The brand of flattened rice that I purchased and used was Vedica Organics. (That's an affiliate link but please feel free to shop around.) It worked great.
There are other brands of flattened rice available, though, and I do understand that there can be a huge variation in thickness of the product. I'm afraid I can't speak to any other brands. If you can, please share in the comments!
When oats provide bulk in a no-bake recipe
The first success I had in substituting oats in any of my recipes here on the blog was when oats provide bulk in no-bake recipes. No chemical reaction was going to go on with the oat sub, so I had to (again) shift my perspective.
I had tried quinoa flakes in recipes like these oatmeal breakfast cookies, and it was a failure. The quinoa flakes just didn't have enough structure. But a no-bake recipe was going to be different…
These cookies above are made using my recipe for no bake oatmeal cookies, but with coconut flakes in place of oats. Not to brag, but my recipe for no bake oatmeal cookies is made without peanut butter, which is what most recipes like this rely upon. So they're pure chocolate-flavored goodness.
When you replace the old-fashioned rolled oats called for in the recipe by weight, in a 1 to 1 swap, they work amazingly well. There is a coconut flavor to them, of course, when made this way. I also typically use virgin coconut oil in that recipe, not butter, so clearly we're good with coconut flavor.
Coconut flakes are those wide, flat chips, not the shredded coconut that might be most familiar. If you want to add more coconut flavor when using these chips, try toasting them first in the oven before baking with them.
Just place the chips in a single, mostly even layer on a large rimmed baking sheet and bake at 325°F for about 10 minutes or until they're all lovely and brown on the edges. To make sure that they toast evenly, you can stir the chips after about 5 minutes before returning them to the oven to finish baking.
The very first success I had when replacing oats was in my homemade protein bar recipe. All I did was replace the rolled oats in the recipe by weight, one for one, with coconut chips. You can see the result pictured just above. Perfection!
I made them using the “nut butter variation,” but I'm confident that they would work just as well with the “medjool dates variation.” I published that recipe ages ago, and in it I promised that I was working on a grain free version. I've actually been working on it ever since, but it's taken me this long to feel confident enough to share it with you!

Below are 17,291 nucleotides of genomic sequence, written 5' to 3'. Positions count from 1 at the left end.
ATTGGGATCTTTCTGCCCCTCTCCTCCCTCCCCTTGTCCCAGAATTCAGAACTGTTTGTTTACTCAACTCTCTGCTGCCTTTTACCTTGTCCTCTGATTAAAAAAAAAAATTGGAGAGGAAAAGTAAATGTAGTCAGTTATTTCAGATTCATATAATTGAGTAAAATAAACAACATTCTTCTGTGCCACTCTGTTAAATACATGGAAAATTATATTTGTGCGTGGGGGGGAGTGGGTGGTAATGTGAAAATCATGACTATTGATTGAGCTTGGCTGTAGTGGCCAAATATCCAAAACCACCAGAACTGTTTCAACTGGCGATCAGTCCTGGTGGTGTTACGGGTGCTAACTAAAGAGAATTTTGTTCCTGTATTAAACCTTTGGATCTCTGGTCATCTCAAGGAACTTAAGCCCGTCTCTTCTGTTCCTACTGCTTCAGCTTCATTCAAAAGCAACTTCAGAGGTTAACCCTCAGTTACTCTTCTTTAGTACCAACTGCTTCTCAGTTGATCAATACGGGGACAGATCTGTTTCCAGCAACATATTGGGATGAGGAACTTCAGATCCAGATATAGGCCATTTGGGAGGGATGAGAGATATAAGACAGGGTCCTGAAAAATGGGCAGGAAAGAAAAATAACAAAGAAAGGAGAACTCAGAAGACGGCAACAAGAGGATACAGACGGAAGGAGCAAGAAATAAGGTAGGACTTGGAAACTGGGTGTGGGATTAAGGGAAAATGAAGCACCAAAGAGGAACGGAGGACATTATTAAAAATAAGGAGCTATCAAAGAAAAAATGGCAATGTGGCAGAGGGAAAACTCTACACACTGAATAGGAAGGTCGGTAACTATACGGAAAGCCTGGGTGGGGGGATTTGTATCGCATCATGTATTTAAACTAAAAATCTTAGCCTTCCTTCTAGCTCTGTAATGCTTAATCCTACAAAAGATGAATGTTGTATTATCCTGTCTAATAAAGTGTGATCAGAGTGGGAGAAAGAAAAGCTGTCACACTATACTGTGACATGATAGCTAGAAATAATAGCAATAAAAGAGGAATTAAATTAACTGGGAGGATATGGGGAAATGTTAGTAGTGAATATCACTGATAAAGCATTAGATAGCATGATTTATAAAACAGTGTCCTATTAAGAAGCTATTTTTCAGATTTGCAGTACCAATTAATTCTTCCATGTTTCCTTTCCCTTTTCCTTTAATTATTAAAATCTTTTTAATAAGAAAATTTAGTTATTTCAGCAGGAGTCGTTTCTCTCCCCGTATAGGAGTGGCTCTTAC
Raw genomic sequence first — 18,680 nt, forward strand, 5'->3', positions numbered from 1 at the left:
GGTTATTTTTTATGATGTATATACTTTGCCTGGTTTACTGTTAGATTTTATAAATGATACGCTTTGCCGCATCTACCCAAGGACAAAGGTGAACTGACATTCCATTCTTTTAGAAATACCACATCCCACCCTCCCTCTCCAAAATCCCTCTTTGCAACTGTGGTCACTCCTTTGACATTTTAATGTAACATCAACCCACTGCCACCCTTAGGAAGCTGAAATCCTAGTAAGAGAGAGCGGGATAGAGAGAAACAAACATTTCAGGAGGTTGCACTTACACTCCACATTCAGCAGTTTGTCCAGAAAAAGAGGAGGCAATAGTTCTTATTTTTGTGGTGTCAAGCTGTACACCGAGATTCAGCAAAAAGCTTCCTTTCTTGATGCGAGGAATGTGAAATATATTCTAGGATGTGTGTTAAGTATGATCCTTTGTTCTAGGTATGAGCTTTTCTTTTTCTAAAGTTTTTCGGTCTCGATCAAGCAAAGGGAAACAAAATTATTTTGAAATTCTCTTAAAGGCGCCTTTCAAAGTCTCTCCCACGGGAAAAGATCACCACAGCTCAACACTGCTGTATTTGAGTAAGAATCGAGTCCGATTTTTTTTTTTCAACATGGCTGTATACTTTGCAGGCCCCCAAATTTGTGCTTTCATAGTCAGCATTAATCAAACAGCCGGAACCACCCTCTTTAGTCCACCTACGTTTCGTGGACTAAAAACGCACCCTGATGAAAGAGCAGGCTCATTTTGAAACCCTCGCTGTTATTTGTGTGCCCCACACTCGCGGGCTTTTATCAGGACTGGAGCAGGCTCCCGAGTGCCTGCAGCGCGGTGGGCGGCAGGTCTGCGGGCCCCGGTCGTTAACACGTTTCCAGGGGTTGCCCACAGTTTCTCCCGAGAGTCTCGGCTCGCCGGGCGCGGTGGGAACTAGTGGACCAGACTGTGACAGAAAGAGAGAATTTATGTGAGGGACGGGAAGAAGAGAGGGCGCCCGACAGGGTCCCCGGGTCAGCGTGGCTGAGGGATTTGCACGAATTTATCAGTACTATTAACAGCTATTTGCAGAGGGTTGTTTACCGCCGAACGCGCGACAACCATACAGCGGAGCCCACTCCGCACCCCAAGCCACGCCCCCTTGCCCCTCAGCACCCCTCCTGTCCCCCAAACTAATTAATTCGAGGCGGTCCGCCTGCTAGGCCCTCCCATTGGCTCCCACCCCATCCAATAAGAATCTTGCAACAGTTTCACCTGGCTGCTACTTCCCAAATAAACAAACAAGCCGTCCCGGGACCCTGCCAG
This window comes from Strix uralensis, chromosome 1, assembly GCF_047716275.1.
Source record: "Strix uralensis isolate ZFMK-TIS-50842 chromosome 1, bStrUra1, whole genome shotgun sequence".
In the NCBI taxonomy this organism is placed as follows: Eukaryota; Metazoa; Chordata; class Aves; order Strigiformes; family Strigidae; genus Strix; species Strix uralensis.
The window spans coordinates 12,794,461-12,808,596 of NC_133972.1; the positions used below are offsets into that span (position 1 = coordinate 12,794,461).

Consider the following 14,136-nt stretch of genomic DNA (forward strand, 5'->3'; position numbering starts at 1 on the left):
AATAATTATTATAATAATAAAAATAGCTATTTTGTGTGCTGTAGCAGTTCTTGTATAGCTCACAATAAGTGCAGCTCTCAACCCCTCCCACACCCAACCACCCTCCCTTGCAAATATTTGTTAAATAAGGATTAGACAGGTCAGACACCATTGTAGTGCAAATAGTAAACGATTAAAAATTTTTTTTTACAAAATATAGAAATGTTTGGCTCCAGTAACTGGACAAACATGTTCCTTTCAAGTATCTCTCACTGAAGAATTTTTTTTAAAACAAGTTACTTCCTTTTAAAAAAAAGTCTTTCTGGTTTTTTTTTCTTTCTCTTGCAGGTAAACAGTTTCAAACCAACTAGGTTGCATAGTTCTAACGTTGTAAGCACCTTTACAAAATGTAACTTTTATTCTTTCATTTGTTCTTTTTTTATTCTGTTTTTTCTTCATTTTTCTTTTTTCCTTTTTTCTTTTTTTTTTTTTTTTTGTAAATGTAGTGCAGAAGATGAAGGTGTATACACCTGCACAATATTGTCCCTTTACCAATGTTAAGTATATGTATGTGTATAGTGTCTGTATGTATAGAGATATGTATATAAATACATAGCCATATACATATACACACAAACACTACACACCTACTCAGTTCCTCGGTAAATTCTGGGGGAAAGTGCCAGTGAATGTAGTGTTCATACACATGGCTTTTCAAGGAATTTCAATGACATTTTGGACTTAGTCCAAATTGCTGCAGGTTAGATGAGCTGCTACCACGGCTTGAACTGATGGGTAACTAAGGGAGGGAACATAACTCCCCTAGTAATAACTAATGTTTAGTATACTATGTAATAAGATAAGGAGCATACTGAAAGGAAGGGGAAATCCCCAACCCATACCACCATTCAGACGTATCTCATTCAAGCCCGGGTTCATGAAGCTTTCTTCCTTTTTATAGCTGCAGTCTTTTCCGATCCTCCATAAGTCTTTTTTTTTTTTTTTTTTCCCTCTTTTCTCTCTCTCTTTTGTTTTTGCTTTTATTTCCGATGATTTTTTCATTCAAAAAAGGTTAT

When oats are blended into flour
The final oat substitute for gluten free baking we'll discuss is for when oats are blended into a flour. For this application, you may actually have more latitude when deciding on a replacement. But quinoa flakes work perfectly well, so I really recommend you stick with those.
Quinoa flakes are basically produced when the quinoa seed is run through a rolling machine. They're not nearly as hearty as actual oats, but when they're blended into a flour, they behave like oats. There are a number of brands of quinoa flakes, and some of them are pretty widely available.
Ancient Harvest brand quinoa flakes (affiliate link; feel free to shop around!) seems to be the most widely available brand of quinoa flakes. They're great!
There is also I Heart Quinoa brand (affiliate link as well), and I find them to be a bit heartier which makes them more compatible with oat-focused recipes. Just be sure you're buying the “unsweetened” variety of toasted quinoa flakes.
The recipe you see above is my banana oatmeal muffins, made with quinoa flakes as a one to one replacement for the rolled oats, by weight. I was a little afraid that they were going to taste a little earthy since I'm not a huge fan of the taste of quinoa.
But they were delicious. Lightly sweet, nutrition-packed whole grain muffins that are still the perfect way to start your morning—with no avenin in sight. :)